Revolution Marks 13 Years as Human Rights Reports Highlight Dire Situation and Escalation in Syria


Credit: (Asharq Al-Awsat)

A new wave of violence has engulfed liberated northern Syria, as detailed in recent reports by the Syrian Network for Human Rights (SNHR) and the United Nations (UN). The reports shed light on the escalating conflict and its devastating impact on civilians in the region.

According to the UN, Syria is currently experiencing its worst surge of violence in four years, with a marked uptick in clashes between armed groups and internal repression by the Assad regime against political activity. The UN Syria Commission of Inquiry’s report, set to be presented to the UN Human Rights Council on March 18, highlights the intensification of violence over the past six months. Paulo Pinheiro, chair of the UN commission, emphasized the urgent need for international efforts to contain the fighting and called for a ceasefire to prevent further devastation.

The UN report cites various factors contributing to the escalation of violence, including clashes between the Assad regime and Hayat Tahrir al-Sham (HTS) in Idlib, Turkish operations against the Syrian Democratic Forces (SDF) following a terrorist attack in Ankara, and fighting between the SDF and the Deir Ezzor Military Council. Additionally, the spillover from Israel’s conflict with Gaza and attacks by Iraqi militias on US sites in Syria have further fueled the turmoil.

The situation in northern Syria is exacerbated by the dire humanitarian conditions faced by the population. Nearly 90% of Syrians live below the poverty line, with civilians increasingly subjected to predatory practices by armed groups. The SNHR report, released on the 13th anniversary of the start of the Syrian revolution, paints a grim picture of the human cost of the conflict. Documenting the killing of over 230,000 civilians since the revolution began, with the vast majority attributed to the Syrian regime and its allies.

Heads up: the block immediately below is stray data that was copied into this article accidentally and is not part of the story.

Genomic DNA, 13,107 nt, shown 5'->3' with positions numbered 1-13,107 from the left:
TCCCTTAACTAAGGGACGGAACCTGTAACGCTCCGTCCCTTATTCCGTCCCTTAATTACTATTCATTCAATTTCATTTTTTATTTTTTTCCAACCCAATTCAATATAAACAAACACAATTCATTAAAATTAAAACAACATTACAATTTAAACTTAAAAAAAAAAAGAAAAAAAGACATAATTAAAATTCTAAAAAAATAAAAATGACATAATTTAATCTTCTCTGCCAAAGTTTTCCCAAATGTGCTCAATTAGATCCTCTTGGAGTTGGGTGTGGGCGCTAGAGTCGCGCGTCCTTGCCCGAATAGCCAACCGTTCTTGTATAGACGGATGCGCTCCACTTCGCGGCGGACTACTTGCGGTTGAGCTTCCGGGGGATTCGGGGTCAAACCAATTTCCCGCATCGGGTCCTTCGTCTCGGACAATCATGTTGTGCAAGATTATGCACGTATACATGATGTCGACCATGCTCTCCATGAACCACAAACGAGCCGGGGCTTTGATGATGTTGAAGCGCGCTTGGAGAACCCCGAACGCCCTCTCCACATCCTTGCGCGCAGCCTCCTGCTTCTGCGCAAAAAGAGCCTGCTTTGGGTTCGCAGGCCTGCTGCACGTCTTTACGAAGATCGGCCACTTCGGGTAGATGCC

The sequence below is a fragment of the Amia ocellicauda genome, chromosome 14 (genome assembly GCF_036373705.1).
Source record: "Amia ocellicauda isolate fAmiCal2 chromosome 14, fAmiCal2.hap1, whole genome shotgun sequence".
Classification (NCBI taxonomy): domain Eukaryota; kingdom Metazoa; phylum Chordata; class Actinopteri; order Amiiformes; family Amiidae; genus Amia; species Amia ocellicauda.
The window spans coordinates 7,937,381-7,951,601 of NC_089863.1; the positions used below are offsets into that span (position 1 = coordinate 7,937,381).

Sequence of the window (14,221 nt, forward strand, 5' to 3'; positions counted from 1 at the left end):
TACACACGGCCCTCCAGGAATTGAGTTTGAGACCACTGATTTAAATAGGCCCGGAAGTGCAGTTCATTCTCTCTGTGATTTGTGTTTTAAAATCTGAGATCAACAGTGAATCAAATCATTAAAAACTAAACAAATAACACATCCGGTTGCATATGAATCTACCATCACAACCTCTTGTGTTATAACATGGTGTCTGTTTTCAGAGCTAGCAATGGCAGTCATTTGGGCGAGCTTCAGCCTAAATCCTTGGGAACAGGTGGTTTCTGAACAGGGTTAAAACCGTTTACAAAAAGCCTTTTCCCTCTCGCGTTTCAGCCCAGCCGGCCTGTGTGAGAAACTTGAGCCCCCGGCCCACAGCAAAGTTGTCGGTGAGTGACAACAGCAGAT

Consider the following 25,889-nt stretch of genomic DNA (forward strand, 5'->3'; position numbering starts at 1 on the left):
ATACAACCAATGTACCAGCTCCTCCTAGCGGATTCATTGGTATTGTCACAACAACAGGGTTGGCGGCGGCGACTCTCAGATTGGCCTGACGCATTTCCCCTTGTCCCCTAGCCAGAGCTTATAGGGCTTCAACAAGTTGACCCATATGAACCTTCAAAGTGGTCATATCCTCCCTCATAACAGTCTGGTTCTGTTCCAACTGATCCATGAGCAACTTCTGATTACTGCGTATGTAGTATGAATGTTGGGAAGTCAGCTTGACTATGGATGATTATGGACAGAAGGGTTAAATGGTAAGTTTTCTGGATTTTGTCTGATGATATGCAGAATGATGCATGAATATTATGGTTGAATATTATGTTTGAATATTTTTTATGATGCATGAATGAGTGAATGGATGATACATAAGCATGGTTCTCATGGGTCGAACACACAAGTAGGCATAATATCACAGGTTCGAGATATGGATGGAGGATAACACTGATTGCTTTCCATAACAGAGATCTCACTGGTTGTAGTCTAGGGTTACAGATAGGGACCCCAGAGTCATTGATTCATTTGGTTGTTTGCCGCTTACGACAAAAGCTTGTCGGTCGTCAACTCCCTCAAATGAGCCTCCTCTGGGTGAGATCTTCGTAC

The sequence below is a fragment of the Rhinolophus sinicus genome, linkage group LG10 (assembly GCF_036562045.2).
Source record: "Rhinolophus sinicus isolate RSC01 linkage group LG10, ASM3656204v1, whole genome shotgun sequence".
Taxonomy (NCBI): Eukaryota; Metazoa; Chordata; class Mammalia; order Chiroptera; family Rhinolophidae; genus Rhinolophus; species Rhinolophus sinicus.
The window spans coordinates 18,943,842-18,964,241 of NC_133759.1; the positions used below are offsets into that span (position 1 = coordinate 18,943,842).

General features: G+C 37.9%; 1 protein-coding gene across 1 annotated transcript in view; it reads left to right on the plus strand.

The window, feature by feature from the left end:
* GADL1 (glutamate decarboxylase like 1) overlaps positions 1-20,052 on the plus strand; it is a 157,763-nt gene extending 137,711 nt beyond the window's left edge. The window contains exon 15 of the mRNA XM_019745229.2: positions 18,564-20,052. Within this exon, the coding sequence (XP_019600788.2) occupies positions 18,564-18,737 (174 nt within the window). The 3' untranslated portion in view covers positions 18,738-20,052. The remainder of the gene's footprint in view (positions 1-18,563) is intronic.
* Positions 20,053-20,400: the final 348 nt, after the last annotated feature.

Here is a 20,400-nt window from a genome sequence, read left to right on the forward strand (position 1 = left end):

The SNHR report also highlights widespread violations of human rights, including arbitrary detention, enforced disappearance, torture, and attacks on essential facilities. It points to the Syrian regime, Russian forces, Syrian Democratic Forces (SDF), Syrian National Army (SNA), HTS, and other unknown or additional parties as perpetrators of these atrocities. The report underscores the urgent need for accountability and justice for the victims of these crimes.

Over the last 13 years, between March 2011 and March 2024, the Assad regime killed 201,260, including 23,039 children and 12,002 women. While Russian forces killed 6,969, including 2,055 children and 983 women. ISIS killed 5,056 people, including 959 children and 587 women. HTS killed 538, including 76 children and 82 women. The SNA killed 4,227 people, including 1,009 children and 886 women. The SDF killed 1,491 people, including 264 children and 177 women.

In terms of arbitrary detention, forced disappearance, and torture the document revealed that the Assad regime is currently holding 136,192 civilians, including 3,696 children, and 8,497 women. While HTS has 2,587, including 47 children and 45 women in custody, the SNA has 4,243, including 364 children and 879 women in prison with 5051, including 809 children and 529 women held by the SDF.

In terms of torture, the SNHR counted that at least 15,334 people had died due to torture with nearly 99%, 15,074, including 190 children and 95 women killed by the Assad regime. Forty-one, including two children and a woman by HTS, the SNA killed 57, including a child and two women, and 100, including two children and three women tortured to death by the SDF.

Despite years of documentation and advocacy by international bodies like the UN and SNHR, the perpetrators of these violations remain largely unaccountable. While the reports serve as crucial evidence for future legal action, their immediate impact on the ground is limited. However, they play a vital role in preserving the truth and ensuring that the voices of victims are not forgotten.


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